Although the initial timeline meant the review would be completed within "a week or two" from now, Tagovailoa's concussion during Thursday night's game against the Bengals puts that timeline in question.
The review, which was initiated by the NFL Players Association and will be jointly administered with the league, will include interviews with several key people involved in the evaluation during the Bills game. Those people include, but are not limited to, the Dolphins team physician, the unaffiliated neurotrauma consultant, the certified athletic trainers, head coach Mike McDaniel and, of course Tagovailoa himself.
However, because Tagovailoa is in the concussion protocol, he won't be able to do an interview until he's cleared and healthy, according to multiple sources. It's a brain injury, so there's no timeline on when that might be.
On Saturday, theafter discovering "several mistakes" made by the doctor in its view.
Last Sunday, Tagovailoa was allowed to return to the field after a hit sent him to the ground with the back of his head making contact with the turf. He got up, appeared to shake his head a few times and was wobbly on his feet. He was taken to the locker room for a concussion evaluation based off that gross motor instability.
Typically that sort of instability is considered a "no go," meaning the player cannot return to the field. The team physician, in consultation with the independent doctor, must determine the instability was not neurologically caused for the player to return. The doctors, according to many statements from league executives and McDaniel and Tagovailoa, determined the instability was caused by a back injury that had been suffered earlier in the game and was re-triggered on the hit.
Tagovailoa was cleared to return to the game. The Dolphins beat the Bills, and the following day Tagovailoa was evaluated again for any concussion symptoms. According to McDaniel, the quarterback didn't display any symptoms on Monday or throughout the week leading up to Thursday night's game in Cincinnati, though he was listed on the injury report all week with back and ankle injuries.
"So in terms of deciding whether or not to play a guy on a Thursday night game, I was concerned about his lower back and his ankle, and putting him in harm's way," McDaniel said Friday. "I have 100 percent conviction in our process regarding our players. This is a player-friendly organization that I make it very clear from the onset that my job as a coach is here for the players. I take that very serious and no one else in the building strays from that. So when I am talking about deciding whether or not to play, the only thing that would keep me from playing him would be something going against medical advice that would be just completely abstract on top of all that.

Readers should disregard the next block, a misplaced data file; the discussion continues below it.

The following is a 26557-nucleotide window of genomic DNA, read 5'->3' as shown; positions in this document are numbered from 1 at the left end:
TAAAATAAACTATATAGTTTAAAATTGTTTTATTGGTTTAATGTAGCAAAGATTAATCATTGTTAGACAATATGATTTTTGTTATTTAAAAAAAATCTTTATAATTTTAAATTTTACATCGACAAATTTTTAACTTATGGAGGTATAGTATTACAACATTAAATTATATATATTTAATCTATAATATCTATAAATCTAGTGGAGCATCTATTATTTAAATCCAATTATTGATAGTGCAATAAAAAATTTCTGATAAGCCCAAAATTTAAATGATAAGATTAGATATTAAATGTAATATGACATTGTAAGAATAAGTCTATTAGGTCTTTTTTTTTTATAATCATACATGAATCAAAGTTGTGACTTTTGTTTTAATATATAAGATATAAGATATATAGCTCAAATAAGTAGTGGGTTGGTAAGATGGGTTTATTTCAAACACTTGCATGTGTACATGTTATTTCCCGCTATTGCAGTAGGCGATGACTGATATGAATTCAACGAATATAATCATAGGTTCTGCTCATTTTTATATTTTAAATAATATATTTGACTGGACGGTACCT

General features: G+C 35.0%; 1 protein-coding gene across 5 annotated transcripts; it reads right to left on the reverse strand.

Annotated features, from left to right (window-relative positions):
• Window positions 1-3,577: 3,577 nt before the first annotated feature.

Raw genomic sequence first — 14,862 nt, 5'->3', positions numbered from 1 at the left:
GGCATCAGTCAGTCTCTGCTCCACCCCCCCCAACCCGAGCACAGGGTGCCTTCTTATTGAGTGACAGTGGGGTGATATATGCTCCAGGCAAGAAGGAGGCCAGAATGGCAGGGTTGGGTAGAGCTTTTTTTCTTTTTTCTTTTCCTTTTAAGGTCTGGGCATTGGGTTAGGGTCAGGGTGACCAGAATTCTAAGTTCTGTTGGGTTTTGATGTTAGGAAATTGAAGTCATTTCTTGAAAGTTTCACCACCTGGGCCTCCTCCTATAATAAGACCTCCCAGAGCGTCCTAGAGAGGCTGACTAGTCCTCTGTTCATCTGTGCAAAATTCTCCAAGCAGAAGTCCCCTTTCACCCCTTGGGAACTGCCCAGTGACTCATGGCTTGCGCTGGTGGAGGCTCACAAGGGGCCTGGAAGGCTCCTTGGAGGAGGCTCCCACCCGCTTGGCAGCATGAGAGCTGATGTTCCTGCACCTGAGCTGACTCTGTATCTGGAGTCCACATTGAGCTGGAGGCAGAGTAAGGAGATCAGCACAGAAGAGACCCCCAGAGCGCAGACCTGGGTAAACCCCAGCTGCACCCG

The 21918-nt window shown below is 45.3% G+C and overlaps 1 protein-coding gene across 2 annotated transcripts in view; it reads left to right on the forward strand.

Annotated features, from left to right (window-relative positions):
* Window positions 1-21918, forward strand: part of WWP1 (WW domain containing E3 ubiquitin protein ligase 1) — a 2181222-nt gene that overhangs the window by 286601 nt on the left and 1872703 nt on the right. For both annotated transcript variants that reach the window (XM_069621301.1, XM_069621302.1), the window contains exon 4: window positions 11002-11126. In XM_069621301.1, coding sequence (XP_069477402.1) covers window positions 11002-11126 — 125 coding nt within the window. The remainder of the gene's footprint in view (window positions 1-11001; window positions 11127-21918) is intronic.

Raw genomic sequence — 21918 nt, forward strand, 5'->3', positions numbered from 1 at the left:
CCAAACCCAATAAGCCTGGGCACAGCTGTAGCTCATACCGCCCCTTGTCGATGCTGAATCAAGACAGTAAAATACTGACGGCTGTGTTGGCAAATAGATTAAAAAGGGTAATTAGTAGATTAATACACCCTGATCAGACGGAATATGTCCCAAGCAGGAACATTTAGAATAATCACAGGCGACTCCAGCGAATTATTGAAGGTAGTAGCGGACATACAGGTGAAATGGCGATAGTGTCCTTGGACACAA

"I had no worries whatsoever. I'm in steady communication with this guy day-in and day-out. We're talking about high-level football conversations about progressions and defenses and recalling stuff from two weeks previous and then him having to reiterate a 15-word play call. All things, absolutely no signs. There was no medical indication, from all resources, that there was anything regarding the head."
The NFL has already sent all available video from the Buffalo game to the NFLPA for review. The standard report written by team medical staff has also been delivered, as well as reports from the unaffiliated neurotrauma consultants on both sidelines and the certified athletic trainers in the booth.
Once the interviews are complete, the NFL and NFLPA would conclude whether a violation was committed. A league source said that so far, every case in the past has seen both sides reach the same conclusion. If they don't, it would go to an independent arbitrator.
In 2017, the league fined the Seattle Seahawks $100,000 and required the coaching and medical staff to attend remedial training regarding the protocol when then-Seahawks quarterback Russell Wilson did not undergo a concussion evaluation after the referee determined one was warranted.